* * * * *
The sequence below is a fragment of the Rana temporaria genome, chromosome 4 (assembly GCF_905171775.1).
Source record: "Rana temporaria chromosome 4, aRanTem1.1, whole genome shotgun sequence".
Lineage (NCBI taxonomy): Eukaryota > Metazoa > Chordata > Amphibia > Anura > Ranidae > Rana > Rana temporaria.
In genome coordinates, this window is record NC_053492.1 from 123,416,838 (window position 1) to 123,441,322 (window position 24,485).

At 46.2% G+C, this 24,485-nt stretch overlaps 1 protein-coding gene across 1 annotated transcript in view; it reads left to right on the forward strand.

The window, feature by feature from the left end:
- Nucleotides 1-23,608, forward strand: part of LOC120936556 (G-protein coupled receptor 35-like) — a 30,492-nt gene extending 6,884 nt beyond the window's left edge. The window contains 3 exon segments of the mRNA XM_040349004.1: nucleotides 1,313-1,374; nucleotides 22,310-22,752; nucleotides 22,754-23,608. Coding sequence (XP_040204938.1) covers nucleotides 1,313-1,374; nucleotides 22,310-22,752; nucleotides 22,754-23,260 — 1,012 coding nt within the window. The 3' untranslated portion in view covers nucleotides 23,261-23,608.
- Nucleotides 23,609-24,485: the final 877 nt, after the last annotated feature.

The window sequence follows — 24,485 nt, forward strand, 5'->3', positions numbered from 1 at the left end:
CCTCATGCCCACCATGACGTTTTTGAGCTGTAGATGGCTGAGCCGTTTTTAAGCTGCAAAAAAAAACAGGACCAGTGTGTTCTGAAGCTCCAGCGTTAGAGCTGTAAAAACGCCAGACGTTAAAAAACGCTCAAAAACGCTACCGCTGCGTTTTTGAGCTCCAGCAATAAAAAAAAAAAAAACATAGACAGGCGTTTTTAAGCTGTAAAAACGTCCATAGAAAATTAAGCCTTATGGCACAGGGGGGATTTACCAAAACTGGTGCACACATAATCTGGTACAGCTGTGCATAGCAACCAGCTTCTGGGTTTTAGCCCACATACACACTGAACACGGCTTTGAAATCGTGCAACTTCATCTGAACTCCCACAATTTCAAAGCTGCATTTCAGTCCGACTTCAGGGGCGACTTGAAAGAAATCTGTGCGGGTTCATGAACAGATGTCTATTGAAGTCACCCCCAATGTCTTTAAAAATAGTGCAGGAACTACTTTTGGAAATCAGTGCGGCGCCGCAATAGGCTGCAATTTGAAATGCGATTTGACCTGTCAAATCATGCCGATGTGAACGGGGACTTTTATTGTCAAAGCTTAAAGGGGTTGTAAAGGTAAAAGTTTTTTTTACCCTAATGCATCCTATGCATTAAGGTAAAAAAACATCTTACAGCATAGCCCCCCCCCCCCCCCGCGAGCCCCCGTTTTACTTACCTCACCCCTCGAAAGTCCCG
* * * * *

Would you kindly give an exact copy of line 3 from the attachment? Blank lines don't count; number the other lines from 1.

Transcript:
Lineage (NCBI taxonomy): Eukaryota > Metazoa > Chordata > Amphibia > Anura > Ranidae > Rana > Rana temporaria.